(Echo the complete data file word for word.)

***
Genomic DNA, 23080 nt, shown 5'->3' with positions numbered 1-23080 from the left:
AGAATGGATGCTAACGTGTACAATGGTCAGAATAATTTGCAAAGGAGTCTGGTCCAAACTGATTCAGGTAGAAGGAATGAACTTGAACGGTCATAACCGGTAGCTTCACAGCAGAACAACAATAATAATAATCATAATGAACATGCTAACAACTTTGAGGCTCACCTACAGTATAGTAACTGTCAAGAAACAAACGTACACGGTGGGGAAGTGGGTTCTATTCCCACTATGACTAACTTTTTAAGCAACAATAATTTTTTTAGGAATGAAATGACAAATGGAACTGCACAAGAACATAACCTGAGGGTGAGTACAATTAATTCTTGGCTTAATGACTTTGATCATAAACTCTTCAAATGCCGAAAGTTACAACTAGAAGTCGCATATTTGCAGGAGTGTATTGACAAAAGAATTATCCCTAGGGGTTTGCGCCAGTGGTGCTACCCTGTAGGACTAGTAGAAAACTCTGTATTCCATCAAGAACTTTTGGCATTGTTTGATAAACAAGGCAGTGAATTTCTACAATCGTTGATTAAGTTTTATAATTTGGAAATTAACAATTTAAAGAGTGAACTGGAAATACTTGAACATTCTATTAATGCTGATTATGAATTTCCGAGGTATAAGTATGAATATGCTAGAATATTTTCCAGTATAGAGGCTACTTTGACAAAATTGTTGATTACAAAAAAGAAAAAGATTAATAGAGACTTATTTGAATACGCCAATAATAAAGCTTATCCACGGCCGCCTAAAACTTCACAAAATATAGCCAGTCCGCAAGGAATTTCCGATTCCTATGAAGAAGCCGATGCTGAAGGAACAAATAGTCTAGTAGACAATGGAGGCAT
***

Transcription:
Genomic DNA, 23080 nt, shown 5'->3' with positions numbered 1-23080 from the left:
AGAATGGATGCTAACGTGTACAATGGTCAGAATAATTTGCAAAGGAGTCTGGTCCAAACTGATTCAGGTAGAAGGAATGAACTTGAACGGTCATAACCGGTAGCTTCACAGCAGAACAACAATAATAATAATCATAATGAACATGCTAACAACTTTGAGGCTCACCTACAGTATAGTAACTGTCAAGAAACAAACGTACACGGTGGGGAAGTGGGTTCTATTCCCACTATGACTAACTTTTTAAGCAACAATAATTTTTTTAGGAATGAAATGACAAATGGAACTGCACAAGAACATAACCTGAGGGTGAGTACAATTAATTCTTGGCTTAATGACTTTGATCATAAACTCTTCAAATGCCGAAAGTTACAACTAGAAGTCGCATATTTGCAGGAGTGTATTGACAAAAGAATTATCCCTAGGGGTTTGCGCCAGTGGTGCTACCCTGTAGGACTAGTAGAAAACTCTGTATTCCATCAAGAACTTTTGGCATTGTTTGATAAACAAGGCAGTGAATTTCTACAATCGTTGATTAAGTTTTATAATTTGGAAATTAACAATTTAAAGAGTGAACTGGAAATACTTGAACATTCTATTAATGCTGATTATGAATTTCCGAGGTATAAGTATGAATATGCTAGAATATTTTCCAGTATAGAGGCTACTTTGACAAAATTGTTGATTACAAAAAAGAAAAAGATTAATAGAGACTTATTTGAATACGCCAATAATAAAGCTTATCCACGGCCGCCTAAAACTTCACAAAATATAGCCAGTCCGCAAGGAATTTCCGATTCCTATGAAGAAGCCGATGCTGAAGGAACAAATAGTCTAGTAGACAATGGAGGCAT